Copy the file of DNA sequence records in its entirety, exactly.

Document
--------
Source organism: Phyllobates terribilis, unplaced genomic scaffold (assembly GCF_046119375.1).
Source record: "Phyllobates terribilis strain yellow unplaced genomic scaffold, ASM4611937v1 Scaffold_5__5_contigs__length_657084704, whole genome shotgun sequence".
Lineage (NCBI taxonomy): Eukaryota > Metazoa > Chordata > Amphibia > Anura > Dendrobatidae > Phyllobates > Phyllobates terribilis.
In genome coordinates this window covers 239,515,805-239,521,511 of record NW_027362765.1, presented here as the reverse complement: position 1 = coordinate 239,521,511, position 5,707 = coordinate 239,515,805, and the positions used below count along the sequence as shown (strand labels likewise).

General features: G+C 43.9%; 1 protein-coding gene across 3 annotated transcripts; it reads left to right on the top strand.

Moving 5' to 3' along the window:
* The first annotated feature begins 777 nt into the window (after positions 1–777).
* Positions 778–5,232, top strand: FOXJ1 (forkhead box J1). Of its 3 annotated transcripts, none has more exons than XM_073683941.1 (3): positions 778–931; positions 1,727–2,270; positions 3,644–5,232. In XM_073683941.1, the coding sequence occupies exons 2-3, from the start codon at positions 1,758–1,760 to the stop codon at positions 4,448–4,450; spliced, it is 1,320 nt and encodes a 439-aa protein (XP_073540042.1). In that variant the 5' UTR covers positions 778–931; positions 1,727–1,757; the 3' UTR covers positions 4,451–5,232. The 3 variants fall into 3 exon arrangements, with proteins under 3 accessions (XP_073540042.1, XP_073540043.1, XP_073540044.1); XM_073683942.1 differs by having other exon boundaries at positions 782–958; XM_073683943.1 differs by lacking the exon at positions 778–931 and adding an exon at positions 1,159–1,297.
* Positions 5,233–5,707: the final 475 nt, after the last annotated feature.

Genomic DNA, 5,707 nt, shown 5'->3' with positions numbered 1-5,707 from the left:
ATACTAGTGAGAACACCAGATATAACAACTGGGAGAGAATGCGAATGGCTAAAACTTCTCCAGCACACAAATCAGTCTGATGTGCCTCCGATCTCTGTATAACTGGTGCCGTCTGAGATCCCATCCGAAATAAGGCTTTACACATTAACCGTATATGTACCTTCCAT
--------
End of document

Source organism: Phyllobates terribilis, unplaced genomic scaffold (assembly GCF_046119375.1).
Source record: "Phyllobates terribilis strain yellow unplaced genomic scaffold, ASM4611937v1 Scaffold_5__5_contigs__length_657084704, whole genome shotgun sequence".
Lineage (NCBI taxonomy): Eukaryota > Metazoa > Chordata > Amphibia > Anura > Dendrobatidae > Phyllobates > Phyllobates terribilis.
In genome coordinates this window covers 239,515,805-239,521,511 of record NW_027362765.1, presented here as the reverse complement: position 1 = coordinate 239,521,511, position 5,707 = coordinate 239,515,805, and the positions used below count along the sequence as shown (strand labels likewise).

General features: G+C 43.9%; 1 protein-coding gene across 3 annotated transcripts; it reads left to right on the top strand.

Moving 5' to 3' along the window:
* The first annotated feature begins 777 nt into the window (after positions 1–777).
* Positions 778–5,232, top strand: FOXJ1 (forkhead box J1). Of its 3 annotated transcripts, none has more exons than XM_073683941.1 (3): positions 778–931; positions 1,727–2,270; positions 3,644–5,232. In XM_073683941.1, the coding sequence occupies exons 2-3, from the start codon at positions 1,758–1,760 to the stop codon at positions 4,448–4,450; spliced, it is 1,320 nt and encodes a 439-aa protein (XP_073540042.1). In that variant the 5' UTR covers positions 778–931; positions 1,727–1,757; the 3' UTR covers positions 4,451–5,232. The 3 variants fall into 3 exon arrangements, with proteins under 3 accessions (XP_073540042.1, XP_073540043.1, XP_073540044.1); XM_073683942.1 differs by having other exon boundaries at positions 782–958; XM_073683943.1 differs by lacking the exon at positions 778–931 and adding an exon at positions 1,159–1,297.
* Positions 5,233–5,707: the final 475 nt, after the last annotated feature.

Genomic DNA, 5,707 nt, shown 5'->3' with positions numbered 1-5,707 from the left:
ATACTAGTGAGAACACCAGATATAACAACTGGGAGAGAATGCGAATGGCTAAAACTTCTCCAGCACACAAATCAGTCTGATGTGCCTCCGATCTCTGTATAACTGGTGCCGTCTGAGATCCCATCCGAAATAAGGCTTTACACATTAACCGTATATGTACCTTCCAT